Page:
Obama presses for agency consolidation

Roughly a month after announcing plans to seek authority to consolidate agencies, President Barack Obama has now sent Congress the Consolidating and Reforming Government Act of 2012, which would reinstate the power to reorganize the federal government.

The proposal includes a new requirement that any reorganization plan must save money or decrease the size of government, according to a White House statement. The act also would provide Congress a process to quickly hold an up-or-down vote on reorganization plans.

“This authority is essential to creating a 21st-century government that is fiscally responsible, works ever more efficiently and effectively for the American people, and helps make America more competitive,” Jeffrey Zients, deputy director for management at the Office of Management and Budget, wrote in a Feb. 16 letter accompanying the act addressed to House Speaker John Boehner.

Obama announced in January that if granted the authority to reorganize government – which previous presidents have held -- he would merge six business and trade agencies and several other related programs into one entity. The consolidation would save $3 billion over 10 years and cut 1,000 jobs, according to the administration.

Zients also told reporters in January that once Obama has the consolidation authority, there will be other proposals that address fragmentation within the government and further initiatives to save money and boost efficiency.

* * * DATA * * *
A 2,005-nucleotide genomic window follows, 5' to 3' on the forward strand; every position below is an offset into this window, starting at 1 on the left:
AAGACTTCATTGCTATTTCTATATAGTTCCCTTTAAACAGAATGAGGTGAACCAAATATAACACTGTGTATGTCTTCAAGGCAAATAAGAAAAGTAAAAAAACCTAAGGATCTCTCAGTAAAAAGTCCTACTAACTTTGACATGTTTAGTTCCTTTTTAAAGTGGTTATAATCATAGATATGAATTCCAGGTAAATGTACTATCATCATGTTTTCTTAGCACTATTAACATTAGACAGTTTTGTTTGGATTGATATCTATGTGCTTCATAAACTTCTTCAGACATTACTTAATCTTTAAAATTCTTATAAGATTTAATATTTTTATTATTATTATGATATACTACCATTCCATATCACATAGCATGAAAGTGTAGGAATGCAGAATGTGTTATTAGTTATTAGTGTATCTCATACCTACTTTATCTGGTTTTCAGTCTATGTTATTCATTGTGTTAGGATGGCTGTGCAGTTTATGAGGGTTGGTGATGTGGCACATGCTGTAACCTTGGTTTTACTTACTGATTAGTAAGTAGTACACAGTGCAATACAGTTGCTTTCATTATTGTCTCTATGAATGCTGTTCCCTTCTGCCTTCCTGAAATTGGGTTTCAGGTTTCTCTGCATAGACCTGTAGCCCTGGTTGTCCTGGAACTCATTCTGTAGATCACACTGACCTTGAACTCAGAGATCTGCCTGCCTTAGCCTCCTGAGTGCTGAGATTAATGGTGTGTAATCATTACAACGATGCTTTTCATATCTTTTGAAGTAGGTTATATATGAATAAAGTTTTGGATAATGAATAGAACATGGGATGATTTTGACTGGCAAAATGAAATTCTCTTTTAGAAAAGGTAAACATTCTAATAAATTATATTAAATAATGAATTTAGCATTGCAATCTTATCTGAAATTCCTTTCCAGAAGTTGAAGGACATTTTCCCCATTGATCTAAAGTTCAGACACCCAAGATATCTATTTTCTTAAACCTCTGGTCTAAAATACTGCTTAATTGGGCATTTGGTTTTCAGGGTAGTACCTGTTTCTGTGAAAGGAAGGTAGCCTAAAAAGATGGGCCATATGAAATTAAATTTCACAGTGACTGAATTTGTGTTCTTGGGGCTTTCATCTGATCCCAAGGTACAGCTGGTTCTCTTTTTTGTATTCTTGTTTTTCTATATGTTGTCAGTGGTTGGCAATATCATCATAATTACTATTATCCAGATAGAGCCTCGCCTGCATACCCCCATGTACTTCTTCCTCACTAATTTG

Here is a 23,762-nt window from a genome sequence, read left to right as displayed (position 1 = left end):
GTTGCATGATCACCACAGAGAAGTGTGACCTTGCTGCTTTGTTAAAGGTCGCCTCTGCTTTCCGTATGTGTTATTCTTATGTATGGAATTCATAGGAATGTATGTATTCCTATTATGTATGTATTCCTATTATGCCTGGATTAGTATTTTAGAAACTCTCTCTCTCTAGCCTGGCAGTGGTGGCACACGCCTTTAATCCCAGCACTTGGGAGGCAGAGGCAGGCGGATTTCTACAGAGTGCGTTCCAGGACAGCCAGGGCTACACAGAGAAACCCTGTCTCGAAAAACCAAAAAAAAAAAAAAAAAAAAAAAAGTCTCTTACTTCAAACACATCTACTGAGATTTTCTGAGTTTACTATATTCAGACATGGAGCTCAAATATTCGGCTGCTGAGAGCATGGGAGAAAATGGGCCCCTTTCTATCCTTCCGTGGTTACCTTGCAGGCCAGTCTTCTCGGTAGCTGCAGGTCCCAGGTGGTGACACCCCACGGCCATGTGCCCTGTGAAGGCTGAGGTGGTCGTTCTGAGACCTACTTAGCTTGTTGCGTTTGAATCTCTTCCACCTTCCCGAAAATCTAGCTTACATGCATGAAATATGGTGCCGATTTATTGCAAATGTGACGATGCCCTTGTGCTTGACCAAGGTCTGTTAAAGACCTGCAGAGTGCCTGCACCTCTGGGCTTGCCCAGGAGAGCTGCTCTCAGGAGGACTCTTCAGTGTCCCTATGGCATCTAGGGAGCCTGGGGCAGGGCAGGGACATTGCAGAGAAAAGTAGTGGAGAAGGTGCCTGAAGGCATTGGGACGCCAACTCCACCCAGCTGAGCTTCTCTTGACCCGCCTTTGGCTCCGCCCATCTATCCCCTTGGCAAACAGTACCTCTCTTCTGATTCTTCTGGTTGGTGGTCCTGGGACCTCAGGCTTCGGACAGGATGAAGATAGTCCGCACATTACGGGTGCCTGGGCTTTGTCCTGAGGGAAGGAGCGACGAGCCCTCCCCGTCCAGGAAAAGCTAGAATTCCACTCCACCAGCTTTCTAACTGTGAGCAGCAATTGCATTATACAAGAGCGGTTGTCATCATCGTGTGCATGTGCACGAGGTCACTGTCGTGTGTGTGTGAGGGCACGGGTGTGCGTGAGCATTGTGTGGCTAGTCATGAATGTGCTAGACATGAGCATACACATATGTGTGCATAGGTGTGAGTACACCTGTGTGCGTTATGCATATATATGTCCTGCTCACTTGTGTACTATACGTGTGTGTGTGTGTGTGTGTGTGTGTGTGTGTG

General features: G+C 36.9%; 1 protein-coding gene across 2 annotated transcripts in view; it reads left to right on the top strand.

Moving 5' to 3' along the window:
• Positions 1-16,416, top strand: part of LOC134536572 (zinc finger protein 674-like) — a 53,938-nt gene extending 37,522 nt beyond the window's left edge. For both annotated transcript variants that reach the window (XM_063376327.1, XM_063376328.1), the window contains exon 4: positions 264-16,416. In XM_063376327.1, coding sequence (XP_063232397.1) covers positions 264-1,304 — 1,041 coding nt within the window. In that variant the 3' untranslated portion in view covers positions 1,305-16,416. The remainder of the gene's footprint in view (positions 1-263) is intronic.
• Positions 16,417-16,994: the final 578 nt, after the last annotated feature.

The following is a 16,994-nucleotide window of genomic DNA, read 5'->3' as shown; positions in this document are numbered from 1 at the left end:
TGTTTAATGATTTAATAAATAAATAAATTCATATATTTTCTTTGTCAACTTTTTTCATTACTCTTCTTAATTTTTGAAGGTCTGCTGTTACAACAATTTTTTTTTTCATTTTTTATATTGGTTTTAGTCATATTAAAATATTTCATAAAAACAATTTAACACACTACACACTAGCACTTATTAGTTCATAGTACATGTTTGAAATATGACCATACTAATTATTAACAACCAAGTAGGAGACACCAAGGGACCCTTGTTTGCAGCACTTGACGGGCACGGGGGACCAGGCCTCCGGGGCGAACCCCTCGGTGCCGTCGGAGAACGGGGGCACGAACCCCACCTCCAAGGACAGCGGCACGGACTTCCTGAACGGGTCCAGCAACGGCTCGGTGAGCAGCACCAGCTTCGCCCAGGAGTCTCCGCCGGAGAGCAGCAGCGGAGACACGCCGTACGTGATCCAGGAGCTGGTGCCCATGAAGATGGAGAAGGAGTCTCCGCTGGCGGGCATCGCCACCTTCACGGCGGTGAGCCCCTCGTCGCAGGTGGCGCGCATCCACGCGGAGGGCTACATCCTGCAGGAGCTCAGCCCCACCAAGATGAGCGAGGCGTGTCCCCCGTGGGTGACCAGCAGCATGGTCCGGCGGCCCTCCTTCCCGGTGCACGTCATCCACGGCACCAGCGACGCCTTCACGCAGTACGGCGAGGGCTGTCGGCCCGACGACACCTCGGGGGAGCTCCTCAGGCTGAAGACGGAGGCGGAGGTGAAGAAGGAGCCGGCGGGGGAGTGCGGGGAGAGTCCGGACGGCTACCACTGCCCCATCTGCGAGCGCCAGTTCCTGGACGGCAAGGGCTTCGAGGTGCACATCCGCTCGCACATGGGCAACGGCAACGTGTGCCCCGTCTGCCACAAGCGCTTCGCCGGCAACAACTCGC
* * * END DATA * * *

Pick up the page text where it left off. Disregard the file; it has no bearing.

About the Author

Camille Tuutti is a former FCW staff writer who covered federal oversight and the workforce.

Featured

  • Defense
    Ryan D. McCarthy being sworn in as Army Secretary Oct. 10, 2019. (Photo credit: Sgt. Dana Clarke/U.S. Army)

    Army wants to spend nearly $1B on cloud, data by 2025

    Army Secretary Ryan McCarthy said lack of funding or a potential delay in the JEDI cloud bid "strikes to the heart of our concern."

  • Congress
    Rep. Jim Langevin (D-R.I.) at the Hack the Capitol conference Sept. 20, 2018

    Jim Langevin's view from the Hill

    As chairman of of the Intelligence and Emerging Threats and Capabilities subcommittee of the House Armed Services Committe and a member of the House Homeland Security Committee, Rhode Island Democrat Jim Langevin is one of the most influential voices on cybersecurity in Congress.

Stay Connected

FCW INSIDER

Sign up for our newsletter.

I agree to this site's Privacy Policy.